Turkey Expects Deal This Week On Ending Wheat Blockade

Harvesting wheat in Kherson

Sergei Bobylev/TASS/Zuma


On his trip to Tehran, Russian President Vladimir Putin said that progress on grain exports had been made according to Tass. This would mean that Russia would lift the blockade on Ukrainian wheat, an issue that has been threatening famine across Africa.

Hulusi Akar, the Turkish defense minister, has said Russia, Ukraine, Turkey and the UN will sign a deal this week on the grain exports corridor after talks in Istanbul. A coordination center is to be opened in Istanbul allowing routing of those exports via the Black Sea.

Meanwhile, the European Union will amend its sanctions on Moscow on Wednesday by allowing the unfreezing of some funds of top Russian banks that may be required to ease the flow of the global trade of food and fertilizers. This move comes amid criticism from African leaders about the negative impact of the sanctions on trade, which may have caused the shortages caused by Russia's invasion of Ukraine and its blockading of ports in the Black Sea.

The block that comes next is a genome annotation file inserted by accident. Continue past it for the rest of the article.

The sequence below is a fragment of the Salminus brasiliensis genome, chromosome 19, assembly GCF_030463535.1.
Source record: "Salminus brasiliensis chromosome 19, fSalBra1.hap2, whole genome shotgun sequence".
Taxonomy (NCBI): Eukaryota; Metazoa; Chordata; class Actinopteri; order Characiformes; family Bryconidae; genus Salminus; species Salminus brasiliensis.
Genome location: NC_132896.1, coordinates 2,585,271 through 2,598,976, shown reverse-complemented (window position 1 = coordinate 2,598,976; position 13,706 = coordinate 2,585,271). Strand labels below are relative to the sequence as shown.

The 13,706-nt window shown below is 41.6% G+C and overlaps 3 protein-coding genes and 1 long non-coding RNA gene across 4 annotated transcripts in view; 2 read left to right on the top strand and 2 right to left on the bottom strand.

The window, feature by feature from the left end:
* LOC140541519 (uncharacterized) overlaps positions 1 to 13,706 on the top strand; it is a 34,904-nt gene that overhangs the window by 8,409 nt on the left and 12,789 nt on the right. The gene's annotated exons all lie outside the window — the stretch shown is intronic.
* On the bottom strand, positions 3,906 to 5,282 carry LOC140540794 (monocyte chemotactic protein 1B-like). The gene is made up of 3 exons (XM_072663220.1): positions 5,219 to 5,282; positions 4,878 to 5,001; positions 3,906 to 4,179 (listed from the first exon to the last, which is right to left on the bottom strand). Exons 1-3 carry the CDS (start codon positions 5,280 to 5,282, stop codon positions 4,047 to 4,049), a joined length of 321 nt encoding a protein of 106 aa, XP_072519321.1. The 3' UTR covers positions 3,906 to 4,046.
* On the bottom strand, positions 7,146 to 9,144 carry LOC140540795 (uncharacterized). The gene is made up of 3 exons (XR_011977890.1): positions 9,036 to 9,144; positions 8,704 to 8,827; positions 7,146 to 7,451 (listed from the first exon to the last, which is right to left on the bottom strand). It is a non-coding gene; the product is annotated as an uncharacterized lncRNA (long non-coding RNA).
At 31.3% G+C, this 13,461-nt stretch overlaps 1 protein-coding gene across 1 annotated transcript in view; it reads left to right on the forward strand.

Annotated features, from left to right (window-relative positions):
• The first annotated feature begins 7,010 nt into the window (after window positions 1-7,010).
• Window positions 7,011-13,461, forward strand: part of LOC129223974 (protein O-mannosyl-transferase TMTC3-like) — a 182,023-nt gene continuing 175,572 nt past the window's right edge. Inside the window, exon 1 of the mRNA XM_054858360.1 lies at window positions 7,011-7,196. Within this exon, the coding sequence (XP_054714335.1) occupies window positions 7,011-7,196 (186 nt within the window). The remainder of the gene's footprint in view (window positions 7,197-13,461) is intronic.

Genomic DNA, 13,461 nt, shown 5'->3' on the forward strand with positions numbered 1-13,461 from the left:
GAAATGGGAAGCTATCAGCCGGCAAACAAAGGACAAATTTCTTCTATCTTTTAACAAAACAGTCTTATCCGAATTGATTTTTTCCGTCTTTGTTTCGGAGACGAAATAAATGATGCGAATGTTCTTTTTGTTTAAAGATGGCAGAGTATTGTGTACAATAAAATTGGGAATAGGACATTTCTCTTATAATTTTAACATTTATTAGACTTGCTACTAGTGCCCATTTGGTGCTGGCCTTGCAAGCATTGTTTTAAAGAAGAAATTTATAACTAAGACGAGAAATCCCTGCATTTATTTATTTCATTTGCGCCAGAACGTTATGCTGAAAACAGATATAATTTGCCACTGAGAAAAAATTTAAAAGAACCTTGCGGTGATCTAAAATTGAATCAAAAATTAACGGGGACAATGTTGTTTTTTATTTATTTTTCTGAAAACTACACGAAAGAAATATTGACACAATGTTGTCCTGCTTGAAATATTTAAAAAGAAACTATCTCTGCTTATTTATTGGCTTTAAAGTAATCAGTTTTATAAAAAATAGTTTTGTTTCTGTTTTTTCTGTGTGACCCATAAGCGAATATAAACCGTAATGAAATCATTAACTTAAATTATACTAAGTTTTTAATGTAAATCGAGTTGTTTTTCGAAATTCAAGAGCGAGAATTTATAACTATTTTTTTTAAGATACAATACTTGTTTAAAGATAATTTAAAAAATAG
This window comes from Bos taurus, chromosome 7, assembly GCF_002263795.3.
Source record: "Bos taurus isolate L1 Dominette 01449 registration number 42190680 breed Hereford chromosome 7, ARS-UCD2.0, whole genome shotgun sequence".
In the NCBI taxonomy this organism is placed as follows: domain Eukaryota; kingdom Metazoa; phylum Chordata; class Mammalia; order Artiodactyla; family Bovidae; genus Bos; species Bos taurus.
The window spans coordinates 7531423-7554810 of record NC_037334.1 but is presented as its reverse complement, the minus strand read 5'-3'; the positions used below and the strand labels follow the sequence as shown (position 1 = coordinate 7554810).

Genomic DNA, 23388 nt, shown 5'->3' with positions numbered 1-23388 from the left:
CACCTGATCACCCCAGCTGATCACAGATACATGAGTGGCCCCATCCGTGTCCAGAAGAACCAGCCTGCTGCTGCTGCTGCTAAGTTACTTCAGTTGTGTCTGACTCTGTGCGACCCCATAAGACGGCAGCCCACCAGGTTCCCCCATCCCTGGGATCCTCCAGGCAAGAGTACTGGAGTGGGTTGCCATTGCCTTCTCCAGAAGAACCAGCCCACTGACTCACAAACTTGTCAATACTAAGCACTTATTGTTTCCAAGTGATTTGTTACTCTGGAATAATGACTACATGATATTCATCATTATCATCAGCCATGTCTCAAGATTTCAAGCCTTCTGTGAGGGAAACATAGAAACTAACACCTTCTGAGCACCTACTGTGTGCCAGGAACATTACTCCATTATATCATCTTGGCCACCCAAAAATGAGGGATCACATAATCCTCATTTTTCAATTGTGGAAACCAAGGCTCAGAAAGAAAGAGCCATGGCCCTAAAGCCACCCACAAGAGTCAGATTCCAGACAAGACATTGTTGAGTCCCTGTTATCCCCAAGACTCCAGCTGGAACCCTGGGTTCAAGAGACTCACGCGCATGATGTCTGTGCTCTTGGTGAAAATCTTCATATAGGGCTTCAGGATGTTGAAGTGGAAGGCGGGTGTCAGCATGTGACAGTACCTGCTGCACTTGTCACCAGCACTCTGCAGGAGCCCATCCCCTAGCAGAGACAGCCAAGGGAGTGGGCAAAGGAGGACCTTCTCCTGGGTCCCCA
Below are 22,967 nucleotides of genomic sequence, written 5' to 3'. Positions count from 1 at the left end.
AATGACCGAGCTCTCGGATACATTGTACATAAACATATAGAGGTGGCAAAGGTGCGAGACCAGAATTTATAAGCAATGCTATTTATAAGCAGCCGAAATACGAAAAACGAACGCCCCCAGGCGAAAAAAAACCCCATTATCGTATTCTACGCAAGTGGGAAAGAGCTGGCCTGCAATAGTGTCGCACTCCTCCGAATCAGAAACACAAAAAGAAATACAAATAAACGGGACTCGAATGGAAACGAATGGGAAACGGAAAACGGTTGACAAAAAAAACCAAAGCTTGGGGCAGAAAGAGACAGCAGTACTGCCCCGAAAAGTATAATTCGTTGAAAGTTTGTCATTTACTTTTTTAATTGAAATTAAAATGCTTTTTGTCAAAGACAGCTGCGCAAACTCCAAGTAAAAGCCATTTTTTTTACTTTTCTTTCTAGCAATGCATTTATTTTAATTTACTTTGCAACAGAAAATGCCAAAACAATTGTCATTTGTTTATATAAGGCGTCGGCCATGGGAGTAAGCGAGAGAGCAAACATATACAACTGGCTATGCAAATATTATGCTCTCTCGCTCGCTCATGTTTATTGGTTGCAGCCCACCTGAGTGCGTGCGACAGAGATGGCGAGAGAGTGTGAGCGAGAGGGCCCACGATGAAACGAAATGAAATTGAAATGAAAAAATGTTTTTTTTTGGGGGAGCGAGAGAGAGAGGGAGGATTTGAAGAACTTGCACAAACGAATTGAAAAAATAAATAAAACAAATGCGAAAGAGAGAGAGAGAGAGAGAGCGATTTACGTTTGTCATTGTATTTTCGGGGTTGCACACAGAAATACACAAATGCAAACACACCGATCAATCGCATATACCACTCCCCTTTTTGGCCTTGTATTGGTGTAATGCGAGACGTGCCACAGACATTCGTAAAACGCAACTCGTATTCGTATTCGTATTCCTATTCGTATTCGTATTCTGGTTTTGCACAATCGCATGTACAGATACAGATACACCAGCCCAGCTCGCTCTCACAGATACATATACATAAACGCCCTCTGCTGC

The U.S. Agency for International Development (USAID) announced that it would create a $100 million fund in an attempt to “bolster Ukrainian agricultural exports” and protect against the global food security crisis.

U.S. Says Russia Set To Annex More Ukrainian Territory


Russia is “laying the groundwork” to annex Ukrainian territories it fully or partially controls, including Kherson, Zaporizhzhia, Donetsk, and Luhansk oblasts, said John Kirby, U.S. National Security Council spokesperson during a briefing late Tuesday.

Kirby said Russia has started to appoint illegitimate proxies and plans to hold “sham referenda,” transition the currency to the ruble, and force residents to apply for Russian citizenship. The Kremlin is “dusting off the playbook from 2014,” Kirby said, referring to Russia’s illegal annexation of Crimea.

U.S. To Help Ukraine Build Air Force

Charles “CQ” Brown

Tom Williams/Congressional Quarterly/Zuma